In other words, "You can't get there from here." Sad, but true.

We are not going to be the world's wealthiest nation soon; we're already not #1 per capita. Soon we're going to be doing a lot of what Britain did after WWII -- figuring out what we can keep from our glory days as Top Dog, now that we're not. Of all the things we should keep, a viable, robust, pervasive rail system is just about #1, as it provides benefits in every sector (social, economic, political, environmental).

Which is probably why we won't do it -- we'll squander our money on electric car foolishness and biofuel fantasies until the money runs out, when we'll find that we are too broke to double back and rebuild the rail network.

High-speed rail is just another high visibility and mass casualty target for terrorists, both foreign and domestic.

If we build it, they will derail it. Probably with a truck holding accelerants and/or toxins.

GAS - I am well aware that we are following in the steps of Great Britain in terms of becoming a declining power. Even had an extemporaneous discussion on that very subject with a total stranger in the RH Freddy's earlier today.

As for railroads, one of my great-grandfathers owned a short haul line. Another died working on a railroad and because he was an uneducated immigrant his family got nothing in terms of a settlement. And I've been in the engine room of a shinkansen - part of my fun and unusual adventures in this world. 120 mph is not really that fast on rails. MagLev (faster) makes more sense in some ways but it's a lot more expensive technology.

Mr. Tee - conspiracy theory much? Oh... those terrorist booeymen... they're hiding in the woodwork so let's suspend everyone's constitutional rights...

Sounds like we're in violent agreement then that trains can be worthwhile. My only point is that, in this country, with our previous (mis)investments in carburban sprawl, talking about even a 120 mph train system is about like talking about individual jet packs for everyone. The best thing we can do is not allow the rail infrastructure to decay further and to shoot for trying to replicate the system that was there in your great-grandpappy's day -- we could feel well pleased with ourselves if we can do that. High speed rail is like the B-1 bomber -- it ends up being a negative for the force that owns it, just because of its cost cancelling out so many other necessary investments.

I'm glad I live in a democracy

I missed that you'd left the country. Where are you now?

Can we get back to the trains? They're a money pit.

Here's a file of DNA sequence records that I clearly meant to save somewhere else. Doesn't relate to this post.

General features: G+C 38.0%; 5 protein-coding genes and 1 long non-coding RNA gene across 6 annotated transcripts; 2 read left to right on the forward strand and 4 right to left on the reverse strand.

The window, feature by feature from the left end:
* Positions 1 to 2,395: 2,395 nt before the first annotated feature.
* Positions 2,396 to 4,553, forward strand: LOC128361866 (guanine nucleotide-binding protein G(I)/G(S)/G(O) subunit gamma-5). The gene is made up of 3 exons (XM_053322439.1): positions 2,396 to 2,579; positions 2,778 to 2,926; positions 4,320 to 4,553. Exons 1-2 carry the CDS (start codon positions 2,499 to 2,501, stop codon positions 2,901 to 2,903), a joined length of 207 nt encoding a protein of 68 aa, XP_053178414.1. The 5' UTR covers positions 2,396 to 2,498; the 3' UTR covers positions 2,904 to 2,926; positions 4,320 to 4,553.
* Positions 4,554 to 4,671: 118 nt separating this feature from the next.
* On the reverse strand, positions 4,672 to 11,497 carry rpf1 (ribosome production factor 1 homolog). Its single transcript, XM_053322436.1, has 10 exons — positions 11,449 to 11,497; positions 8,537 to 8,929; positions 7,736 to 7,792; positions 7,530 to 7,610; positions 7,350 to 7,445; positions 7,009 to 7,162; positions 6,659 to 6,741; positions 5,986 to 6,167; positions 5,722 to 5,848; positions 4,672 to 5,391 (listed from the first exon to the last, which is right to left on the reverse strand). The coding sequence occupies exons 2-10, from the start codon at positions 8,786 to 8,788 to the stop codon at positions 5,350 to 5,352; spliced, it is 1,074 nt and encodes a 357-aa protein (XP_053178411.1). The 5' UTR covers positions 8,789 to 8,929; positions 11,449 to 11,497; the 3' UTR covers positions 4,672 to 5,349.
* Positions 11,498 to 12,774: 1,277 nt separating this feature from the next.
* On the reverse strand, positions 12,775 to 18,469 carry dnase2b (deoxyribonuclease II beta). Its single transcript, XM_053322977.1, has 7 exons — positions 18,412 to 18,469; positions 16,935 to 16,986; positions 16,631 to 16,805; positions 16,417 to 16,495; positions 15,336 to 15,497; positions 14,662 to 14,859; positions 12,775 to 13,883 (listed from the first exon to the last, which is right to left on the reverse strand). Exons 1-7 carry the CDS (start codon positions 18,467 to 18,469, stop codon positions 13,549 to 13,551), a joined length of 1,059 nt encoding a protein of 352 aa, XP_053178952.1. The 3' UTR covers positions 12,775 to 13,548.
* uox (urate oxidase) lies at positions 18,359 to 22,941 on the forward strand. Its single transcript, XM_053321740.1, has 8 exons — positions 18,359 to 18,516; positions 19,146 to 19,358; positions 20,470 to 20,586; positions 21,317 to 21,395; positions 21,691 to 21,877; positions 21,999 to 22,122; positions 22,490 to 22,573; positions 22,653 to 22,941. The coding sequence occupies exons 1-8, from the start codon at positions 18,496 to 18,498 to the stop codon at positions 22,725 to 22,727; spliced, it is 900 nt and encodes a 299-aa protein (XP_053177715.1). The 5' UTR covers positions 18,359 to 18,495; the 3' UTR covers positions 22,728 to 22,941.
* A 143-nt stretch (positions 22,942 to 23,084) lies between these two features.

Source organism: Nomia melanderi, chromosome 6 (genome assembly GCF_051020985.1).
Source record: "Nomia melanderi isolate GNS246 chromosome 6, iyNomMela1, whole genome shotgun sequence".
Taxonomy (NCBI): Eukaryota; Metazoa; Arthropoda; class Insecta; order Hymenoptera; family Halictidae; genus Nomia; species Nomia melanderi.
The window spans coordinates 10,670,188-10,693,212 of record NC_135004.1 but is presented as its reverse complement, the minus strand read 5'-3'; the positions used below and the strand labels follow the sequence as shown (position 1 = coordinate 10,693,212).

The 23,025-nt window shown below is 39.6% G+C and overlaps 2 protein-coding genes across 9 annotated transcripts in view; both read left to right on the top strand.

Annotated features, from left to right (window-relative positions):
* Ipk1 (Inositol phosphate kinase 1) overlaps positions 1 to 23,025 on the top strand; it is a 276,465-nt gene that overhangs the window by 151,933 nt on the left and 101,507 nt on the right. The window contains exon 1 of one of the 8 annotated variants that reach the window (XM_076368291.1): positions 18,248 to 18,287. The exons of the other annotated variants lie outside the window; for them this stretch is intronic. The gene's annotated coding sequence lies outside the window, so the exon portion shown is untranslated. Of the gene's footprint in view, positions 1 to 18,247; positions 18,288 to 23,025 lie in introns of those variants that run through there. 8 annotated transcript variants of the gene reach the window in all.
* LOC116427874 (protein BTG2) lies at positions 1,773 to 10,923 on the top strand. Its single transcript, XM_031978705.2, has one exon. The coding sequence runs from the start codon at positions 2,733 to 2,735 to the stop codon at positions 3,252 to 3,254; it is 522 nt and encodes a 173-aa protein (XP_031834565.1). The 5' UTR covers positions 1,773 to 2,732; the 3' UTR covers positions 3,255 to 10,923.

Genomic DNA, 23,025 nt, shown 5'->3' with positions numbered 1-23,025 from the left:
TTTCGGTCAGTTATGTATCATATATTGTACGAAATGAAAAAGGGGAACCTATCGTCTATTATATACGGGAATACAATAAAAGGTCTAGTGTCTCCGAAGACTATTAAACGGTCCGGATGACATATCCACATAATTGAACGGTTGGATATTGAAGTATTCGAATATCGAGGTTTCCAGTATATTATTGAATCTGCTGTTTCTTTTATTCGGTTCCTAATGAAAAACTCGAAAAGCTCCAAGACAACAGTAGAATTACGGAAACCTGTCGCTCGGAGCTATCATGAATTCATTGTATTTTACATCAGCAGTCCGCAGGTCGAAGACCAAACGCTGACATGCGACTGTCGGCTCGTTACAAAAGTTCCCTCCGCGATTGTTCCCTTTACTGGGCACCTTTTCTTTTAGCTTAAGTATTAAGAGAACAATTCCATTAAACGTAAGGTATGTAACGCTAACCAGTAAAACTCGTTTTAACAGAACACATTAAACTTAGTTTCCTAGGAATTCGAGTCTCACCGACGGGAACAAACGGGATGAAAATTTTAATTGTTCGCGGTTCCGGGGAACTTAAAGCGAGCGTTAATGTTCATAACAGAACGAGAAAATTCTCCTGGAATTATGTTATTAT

The thought I have is that all forms of transportation are heavily subsidized, both directly from government expenditures and indirectly through externalized costs (traffic delays and gulf oil accidents come to mind. If a majority in the US prefer long distance travel by auto it may be at least in part because they have not had the experience of a good alternative. Take Brussels to Paris as an example. It's a four hour drive, much like Portland to Seattle, with comparable potential for traffic delays. The high-speed train runs from city center to city center in 90 minutes, ten or so times a day each way. This has replaced air service between the two cities altogether. Does it pay for itself? No more than anything else. But it beats the daylights out of slow, tedious, tiring and dangerous travel confined in a small metal box.

I rode the Acela between New York and D.C. recently, and it's by far the best way to get between those two points. That's always been a good corridor for passenger rail, however. To try it on the West Coast would be a huge gamble, and I think our gamblin' money's pretty much been spent. Compared to "urban renewal," though, it almost looks reasonable.

George Anonymuncule Seldes: Of all the things we should keep, a viable, robust, pervasive rail system is just about #1, as it provides benefits in every sector (social, economic, political, environmental).
JK: Why keep something that does not deliver a value equal to or greater than its cost? If it wasn’t a waste of money, users would be willing to pay their real, full cost. You know, like the freight rail mostly pays its full cost and turns a profit.

Factoid: Trimet carries more passengers every day than Amtrak!

George Anonymuncule Seldes: My only point is that, in this country, with our previous (mis)investments in carburban sprawl,
JK: What (mis)investments?? Sprawl was mostly paid for by the inhabitants of sprawl, not third party non-users as is being proposed for the high speed toy trains set. And “sprawl” dwellers got freedom from big city crime, better schools, lower costs and larger living space - a better place to raise a family.

Allan L.: The thought I have is that all forms of transportation are heavily subsidized,
JK: Some more than other. Cars about $0.07/passenger-mile; transit about $0.40 / passenger-mile; Amtrak is in the same ballpark as transit. See Mark Delucchi, ACCESS NUMBER 16 • SPRING 2000, page 12 or http://www.portlandfacts.com/delucchi_chart.htm

Allan L.: both directly from government expenditures and indirectly through externalized costs (traffic delays and gulf oil accidents come to mind.
JK: Delucchi included all of that. see above.

Allan L.: Take Brussels to Paris as an example. It's a four hour drive, much like Portland to Seattle, with comparable potential for traffic delays. The high-speed train runs from city center to city center in 90 minutes, ten or so times a day each way.